There were, we were told, three reasons for doing nothing: first, it is always wrong to do anything that Tony Blair did; secondly, military action kills people; and, thirdly, military action is never right unless sanctioned by the United Nations (for which read, “Russia”).

Suicide bombers probably share the House of Commons’ collective hatred of Tony Blair.  On the other hand, they never wait for UN sanction; and their form of jihadism clearly has no scruples about killing people, including their co-religionists.  And while the grief of Peshawar’s Christians shouldn’t be used as a pretext for detached analysis, it is surely fair to ask what kind of religion orders suicide bombing.

Somewhere in the background to 9/11, and somewhere in the background to the attack on All Souls, lies some species of theologian able to persuade young men and women that murder is martyrdom, and that by using themselves as human bombs they are bringing glory to Allah.  Verily the Bible was right to call religions abominations!  Such a theology can be the product of nothing but hate, and it is high time the whole Islamic nation rose in revulsion against it.

Do British Muslims not blush when they note the contrast between the freedoms they enjoy in this country and the intolerance which blights the image of every Islamic country on earth?  Here they enjoy the right to worship, the right to preach, the right to proselytise, the right to protest and the right to exploit every loop-hole in our legal system.  In Saudi Arabia, Christians must remain anonymous; in Pakistan, every expression of their faith is blasphemy; in Iran, converts to Christianity are hanged.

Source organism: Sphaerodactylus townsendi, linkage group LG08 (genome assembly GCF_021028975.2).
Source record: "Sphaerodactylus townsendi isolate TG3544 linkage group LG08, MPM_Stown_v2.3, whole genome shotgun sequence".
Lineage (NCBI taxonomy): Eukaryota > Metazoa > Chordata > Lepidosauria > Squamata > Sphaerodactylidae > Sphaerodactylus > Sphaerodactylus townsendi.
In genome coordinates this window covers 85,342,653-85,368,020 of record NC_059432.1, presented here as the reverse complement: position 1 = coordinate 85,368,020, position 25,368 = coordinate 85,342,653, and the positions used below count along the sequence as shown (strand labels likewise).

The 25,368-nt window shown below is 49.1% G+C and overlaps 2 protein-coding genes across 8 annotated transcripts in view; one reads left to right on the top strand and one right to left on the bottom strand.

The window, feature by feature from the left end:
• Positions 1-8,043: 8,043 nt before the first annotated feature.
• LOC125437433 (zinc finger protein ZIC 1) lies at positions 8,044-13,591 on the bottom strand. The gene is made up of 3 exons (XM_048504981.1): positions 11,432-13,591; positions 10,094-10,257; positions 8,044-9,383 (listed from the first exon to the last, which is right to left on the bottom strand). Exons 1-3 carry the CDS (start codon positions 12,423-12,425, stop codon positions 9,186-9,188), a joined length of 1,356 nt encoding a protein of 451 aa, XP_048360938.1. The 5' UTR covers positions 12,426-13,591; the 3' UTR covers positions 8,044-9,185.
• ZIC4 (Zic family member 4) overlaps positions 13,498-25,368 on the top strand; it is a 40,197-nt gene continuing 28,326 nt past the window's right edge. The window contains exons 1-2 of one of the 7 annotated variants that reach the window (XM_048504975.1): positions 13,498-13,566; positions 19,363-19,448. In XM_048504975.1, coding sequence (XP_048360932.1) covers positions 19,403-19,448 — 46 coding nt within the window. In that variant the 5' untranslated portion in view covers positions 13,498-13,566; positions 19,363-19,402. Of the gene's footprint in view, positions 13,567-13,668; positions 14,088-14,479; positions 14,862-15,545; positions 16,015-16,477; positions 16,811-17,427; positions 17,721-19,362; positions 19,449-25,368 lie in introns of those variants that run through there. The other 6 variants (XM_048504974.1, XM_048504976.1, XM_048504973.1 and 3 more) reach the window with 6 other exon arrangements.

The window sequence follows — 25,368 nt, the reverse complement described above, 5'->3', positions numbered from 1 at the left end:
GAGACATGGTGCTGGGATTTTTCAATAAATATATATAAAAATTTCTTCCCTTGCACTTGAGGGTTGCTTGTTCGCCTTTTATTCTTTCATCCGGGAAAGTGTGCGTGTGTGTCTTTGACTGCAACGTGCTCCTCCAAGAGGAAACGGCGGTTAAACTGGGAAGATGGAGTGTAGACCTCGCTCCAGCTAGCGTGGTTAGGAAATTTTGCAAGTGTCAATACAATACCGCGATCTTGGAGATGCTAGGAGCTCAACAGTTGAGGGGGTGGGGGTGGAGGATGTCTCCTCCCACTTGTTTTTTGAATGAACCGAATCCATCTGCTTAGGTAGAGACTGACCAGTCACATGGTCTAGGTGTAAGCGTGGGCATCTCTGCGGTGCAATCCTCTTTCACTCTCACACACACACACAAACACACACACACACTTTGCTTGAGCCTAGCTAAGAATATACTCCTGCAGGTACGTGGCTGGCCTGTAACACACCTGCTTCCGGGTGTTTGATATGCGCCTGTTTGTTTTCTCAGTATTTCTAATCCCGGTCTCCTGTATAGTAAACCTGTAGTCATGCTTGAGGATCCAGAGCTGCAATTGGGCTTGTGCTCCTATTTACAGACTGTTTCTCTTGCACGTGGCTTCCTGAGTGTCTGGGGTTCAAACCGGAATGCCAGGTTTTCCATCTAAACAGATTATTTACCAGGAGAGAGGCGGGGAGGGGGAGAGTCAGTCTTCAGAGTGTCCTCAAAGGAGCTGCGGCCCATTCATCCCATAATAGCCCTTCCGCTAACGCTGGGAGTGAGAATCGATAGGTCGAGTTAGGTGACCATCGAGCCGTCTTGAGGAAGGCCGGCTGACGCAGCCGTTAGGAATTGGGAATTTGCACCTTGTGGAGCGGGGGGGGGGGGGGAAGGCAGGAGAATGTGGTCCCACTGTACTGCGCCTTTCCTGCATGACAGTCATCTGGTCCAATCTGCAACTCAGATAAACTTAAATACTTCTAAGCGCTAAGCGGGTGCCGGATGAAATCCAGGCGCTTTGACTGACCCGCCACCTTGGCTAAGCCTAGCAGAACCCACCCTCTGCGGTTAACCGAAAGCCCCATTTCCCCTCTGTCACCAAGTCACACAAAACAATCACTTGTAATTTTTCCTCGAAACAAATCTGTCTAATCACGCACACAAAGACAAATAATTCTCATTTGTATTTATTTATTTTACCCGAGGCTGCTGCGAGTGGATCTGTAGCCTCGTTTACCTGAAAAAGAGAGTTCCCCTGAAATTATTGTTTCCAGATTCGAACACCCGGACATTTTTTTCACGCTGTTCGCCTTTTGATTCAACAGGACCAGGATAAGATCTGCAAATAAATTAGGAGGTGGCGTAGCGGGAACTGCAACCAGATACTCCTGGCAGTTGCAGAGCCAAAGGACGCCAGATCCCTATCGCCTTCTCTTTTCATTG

In Christian Britain, by contrast, we actually expect government to use force in defence of Muslims.  Any outrage against a mosque and any personal attack on a Muslim would lead to apprehension and imprisonment; and should there arise in the north-west Highlands a group of Christian extremists stock-piling weapons and vowing, “Death to Islam!” public opinion would demand the instant deployment of the SAS.

Because, as St Paul reminds us, God has invested the state with the power of the sword precisely to ensure that, subject to the rule of law, it can strike terror into the hearts of evil-doers: whatever their religion.

We underestimate the aspirations of militant Islam at our peril.  The training-camps in the remote tribal areas of Afghanistan and Pakistan, the radical cells in Britain and America, and the jihadist groups in Somalia and Yemen, are all driven by hatred of Israel, hatred of America and a resolute determination to bring the world to the heel of Allah.

In pursuit of that aim they will not shrink from barbarism, and while we must never sink to their level, even in retaliation, neither should we forget their victims.

“The European nations don’t give a damn about us,” said Mano Rumalshah, Bishop of Peshawar.

Not exactly bishop-like language but, in the circumstances, entirely forgivable.

This is a slightly amended version of an article which first appeared in the West Highland Free Press.